By Michael Ganne
A terroir-based model of viticulture
Through the centuries, the legendary vineyard of Burgundy has set its reputation for excellence around the world. The pinnacle of this recognition is the recent registration (2015) of the Climats of Burgundy on the UNESCO World heritage list, celebrating the hard work of generations of winegrowers and wine-makers who rely on their senses and their experience to produce timeless Pinots Noirs and Chardonnays.
This unique man-shaped environment has been a cultural site for two millenniums. 1247 Climats deeply impregnated with history… Each with its own particular flavor and rank in the hierarchy of appellations.
Most famous names originate from this mosaic of Climats such as “Romanée” evoking an old Roman road nearby, “Perrières” referring to former quarry sites and literally meaning stony ground, “Montrachet” meaning bare mountain, referring to the lack of vegetation on the top of the hill, and so many more…
The term Climat is specific to Burgundy. It is not used to describe weather conditions, but refers to terroirs. The word first appeared in written texts during the 16th century, indicating plots of vines, carefully and precisely marked out long before.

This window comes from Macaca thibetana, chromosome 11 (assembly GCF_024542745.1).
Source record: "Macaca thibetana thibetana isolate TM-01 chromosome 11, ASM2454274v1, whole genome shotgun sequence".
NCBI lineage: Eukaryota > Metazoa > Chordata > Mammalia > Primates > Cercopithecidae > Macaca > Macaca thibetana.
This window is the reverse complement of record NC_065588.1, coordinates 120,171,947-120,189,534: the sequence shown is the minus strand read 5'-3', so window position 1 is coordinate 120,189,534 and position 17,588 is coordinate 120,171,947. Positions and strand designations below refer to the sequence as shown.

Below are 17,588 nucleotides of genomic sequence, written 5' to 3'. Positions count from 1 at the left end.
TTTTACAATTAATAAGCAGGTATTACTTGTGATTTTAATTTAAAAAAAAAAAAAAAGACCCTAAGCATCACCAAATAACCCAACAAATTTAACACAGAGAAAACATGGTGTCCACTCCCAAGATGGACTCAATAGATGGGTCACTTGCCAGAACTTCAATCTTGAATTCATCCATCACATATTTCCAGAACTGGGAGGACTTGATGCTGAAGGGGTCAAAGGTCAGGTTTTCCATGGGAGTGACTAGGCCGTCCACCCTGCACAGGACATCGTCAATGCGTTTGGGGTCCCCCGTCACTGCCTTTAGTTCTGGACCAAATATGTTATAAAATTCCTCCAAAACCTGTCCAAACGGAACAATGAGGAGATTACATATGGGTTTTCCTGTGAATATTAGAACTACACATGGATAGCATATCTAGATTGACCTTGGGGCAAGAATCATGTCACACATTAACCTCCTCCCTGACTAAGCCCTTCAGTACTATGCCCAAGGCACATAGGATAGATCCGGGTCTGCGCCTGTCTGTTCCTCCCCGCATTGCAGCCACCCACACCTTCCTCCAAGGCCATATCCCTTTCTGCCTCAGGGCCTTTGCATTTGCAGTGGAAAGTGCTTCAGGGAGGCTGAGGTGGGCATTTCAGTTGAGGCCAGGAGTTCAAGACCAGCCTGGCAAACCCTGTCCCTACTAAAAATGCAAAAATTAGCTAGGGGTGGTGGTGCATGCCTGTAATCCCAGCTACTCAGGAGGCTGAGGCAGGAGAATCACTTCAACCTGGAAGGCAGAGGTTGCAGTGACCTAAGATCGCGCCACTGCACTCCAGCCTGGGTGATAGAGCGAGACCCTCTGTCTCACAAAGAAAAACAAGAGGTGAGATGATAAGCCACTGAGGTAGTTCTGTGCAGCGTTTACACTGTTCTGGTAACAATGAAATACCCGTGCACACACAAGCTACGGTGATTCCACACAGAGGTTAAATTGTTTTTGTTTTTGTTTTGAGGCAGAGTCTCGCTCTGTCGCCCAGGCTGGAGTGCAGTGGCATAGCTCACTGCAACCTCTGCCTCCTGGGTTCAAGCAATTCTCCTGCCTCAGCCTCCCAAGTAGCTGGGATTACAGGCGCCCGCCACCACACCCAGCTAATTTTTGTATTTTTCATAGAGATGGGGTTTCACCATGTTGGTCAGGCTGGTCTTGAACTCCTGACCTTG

All the Climats extend over a narrow ribbon of land which runs from Dijon to Santenay, shaping the landscape like a mosaic. Nowhere else in the world has the same intricate relationship between wine and its original soil been taken to such refined standards as in Burgundy. The result is an extremely fragmented vineyard system and landscape, forming an unique economic and cultural ensemble.
Protected over the centuries, this terroir-based model of viticulture is nowadays celebrated in unison and will continue to enthuse all wine-passionates for many years to come.